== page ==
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"Plasma penetration into porous materials for biomedical, textile and filtration applications."

Final Report Summary - PLASMAPOR (Plasma penetration into porous materials for biomedical, textile and filtration applications.)

The project PLASMAPOR studied the penetration of plasma into porous structures for biomedical and filtration applications.

First of all, an atmospheric pressure plasma jet was developed to penetrate into flexible tubes used for medical purposes. Due to the treatment, the inner surface of the tubes becomes more hydrophilic resulting in a better fluid flow through the tubes. The gas flow behaviour of these plasma jets were modelled in order to explain the treatment behaviour.

A non-vacuum plasma technique was developed to remove in a fast and easy way adsorbed carbon contamination on titanium surfaces or implants. The obtained results were compared with other chemical and thermal treatments typically used. This comparison showed that plasma treatment at medium pressure was able to remove up to 20 % more of the adsorbed carbon compared to the classical cleaning methods, while at the same time being less aggressive, leaving the sub-surface chemistry unchanged.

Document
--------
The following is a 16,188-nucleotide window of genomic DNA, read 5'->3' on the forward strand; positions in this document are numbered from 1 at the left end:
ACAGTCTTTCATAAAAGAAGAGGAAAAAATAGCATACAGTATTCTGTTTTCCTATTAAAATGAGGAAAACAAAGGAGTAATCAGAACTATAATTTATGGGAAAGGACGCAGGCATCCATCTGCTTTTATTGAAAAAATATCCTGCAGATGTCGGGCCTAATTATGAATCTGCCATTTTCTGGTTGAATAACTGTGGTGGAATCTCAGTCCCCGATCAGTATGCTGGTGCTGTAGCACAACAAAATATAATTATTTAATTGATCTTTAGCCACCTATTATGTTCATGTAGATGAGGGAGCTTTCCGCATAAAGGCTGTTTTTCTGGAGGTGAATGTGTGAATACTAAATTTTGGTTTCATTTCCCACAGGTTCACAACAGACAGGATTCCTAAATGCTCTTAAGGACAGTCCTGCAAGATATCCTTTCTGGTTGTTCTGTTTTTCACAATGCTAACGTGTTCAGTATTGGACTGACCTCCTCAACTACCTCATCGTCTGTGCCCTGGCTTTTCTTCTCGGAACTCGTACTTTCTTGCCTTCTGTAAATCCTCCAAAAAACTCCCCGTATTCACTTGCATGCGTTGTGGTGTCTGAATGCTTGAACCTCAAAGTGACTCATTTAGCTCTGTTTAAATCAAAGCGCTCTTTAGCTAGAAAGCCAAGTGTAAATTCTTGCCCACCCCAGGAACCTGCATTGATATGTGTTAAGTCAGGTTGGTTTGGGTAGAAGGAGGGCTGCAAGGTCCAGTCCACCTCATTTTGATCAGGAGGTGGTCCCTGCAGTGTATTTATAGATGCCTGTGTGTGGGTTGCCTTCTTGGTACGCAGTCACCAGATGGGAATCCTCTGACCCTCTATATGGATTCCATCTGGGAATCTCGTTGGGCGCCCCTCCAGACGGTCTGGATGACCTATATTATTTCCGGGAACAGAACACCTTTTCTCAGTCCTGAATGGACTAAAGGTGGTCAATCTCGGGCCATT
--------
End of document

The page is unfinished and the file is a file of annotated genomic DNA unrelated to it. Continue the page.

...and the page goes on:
Different plasma activation strategies were studied for the plasma treatment of porous scaffolds. Cell studies showed that a higher cell amount was detected on plasma-treated PCL scaffolds and proved that cells also grow better on plasma-treated scaffolds, suggesting the positive influence of plasma penetration on cell adhesion and proliferation.

Penetration of a plasma polymerized coating into biodegradable scaffolds was also studied. First an atmospheric pressure plasma technique was developed to deposit homogeneous coatings. Afterwards, techniques were developed to let the plasma coating penetrate into the scaffolds and the deposited acrylic acid plasma coated scaffolds exhibited a high potential for cartilage tissue engineering.

Finally, different textiles with added properties were developed:1) a plasma coated textile was developed for laccase immobilization as dye decolorization filter. 2) stimuli-sensitive PNIPAM grafted surfaces were studied which can be used for smart wound dressing applications.